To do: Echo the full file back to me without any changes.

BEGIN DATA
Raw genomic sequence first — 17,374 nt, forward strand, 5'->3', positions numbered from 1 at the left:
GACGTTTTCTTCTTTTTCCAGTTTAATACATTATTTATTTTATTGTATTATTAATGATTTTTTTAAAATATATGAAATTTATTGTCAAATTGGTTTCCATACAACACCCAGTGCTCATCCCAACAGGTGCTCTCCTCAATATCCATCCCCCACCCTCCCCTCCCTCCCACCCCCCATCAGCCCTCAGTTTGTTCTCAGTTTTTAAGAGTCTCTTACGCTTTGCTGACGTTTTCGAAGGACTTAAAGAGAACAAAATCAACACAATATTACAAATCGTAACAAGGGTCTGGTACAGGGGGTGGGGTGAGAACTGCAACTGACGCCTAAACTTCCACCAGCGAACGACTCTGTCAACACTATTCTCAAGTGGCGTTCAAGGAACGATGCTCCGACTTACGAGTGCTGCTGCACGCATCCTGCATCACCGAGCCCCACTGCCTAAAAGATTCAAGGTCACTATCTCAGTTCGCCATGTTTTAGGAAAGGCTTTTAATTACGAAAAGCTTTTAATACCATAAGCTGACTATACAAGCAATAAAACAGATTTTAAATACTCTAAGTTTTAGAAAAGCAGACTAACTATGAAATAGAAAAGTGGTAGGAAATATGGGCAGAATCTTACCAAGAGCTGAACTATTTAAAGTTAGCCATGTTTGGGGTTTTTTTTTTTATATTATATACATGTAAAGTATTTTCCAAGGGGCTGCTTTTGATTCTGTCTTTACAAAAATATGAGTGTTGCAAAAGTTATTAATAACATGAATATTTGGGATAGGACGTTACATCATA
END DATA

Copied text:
Raw genomic sequence first — 17,374 nt, forward strand, 5'->3', positions numbered from 1 at the left:
GACGTTTTCTTCTTTTTCCAGTTTAATACATTATTTATTTTATTGTATTATTAATGATTTTTTTAAAATATATGAAATTTATTGTCAAATTGGTTTCCATACAACACCCAGTGCTCATCCCAACAGGTGCTCTCCTCAATATCCATCCCCCACCCTCCCCTCCCTCCCACCCCCCATCAGCCCTCAGTTTGTTCTCAGTTTTTAAGAGTCTCTTACGCTTTGCTGACGTTTTCGAAGGACTTAAAGAGAACAAAATCAACACAATATTACAAATCGTAACAAGGGTCTGGTACAGGGGGTGGGGTGAGAACTGCAACTGACGCCTAAACTTCCACCAGCGAACGACTCTGTCAACACTATTCTCAAGTGGCGTTCAAGGAACGATGCTCCGACTTACGAGTGCTGCTGCACGCATCCTGCATCACCGAGCCCCACTGCCTAAAAGATTCAAGGTCACTATCTCAGTTCGCCATGTTTTAGGAAAGGCTTTTAATTACGAAAAGCTTTTAATACCATAAGCTGACTATACAAGCAATAAAACAGATTTTAAATACTCTAAGTTTTAGAAAAGCAGACTAACTATGAAATAGAAAAGTGGTAGGAAATATGGGCAGAATCTTACCAAGAGCTGAACTATTTAAAGTTAGCCATGTTTGGGGTTTTTTTTTTTATATTATATACATGTAAAGTATTTTCCAAGGGGCTGCTTTTGATTCTGTCTTTACAAAAATATGAGTGTTGCAAAAGTTATTAATAACATGAATATTTGGGATAGGACGTTACATCATA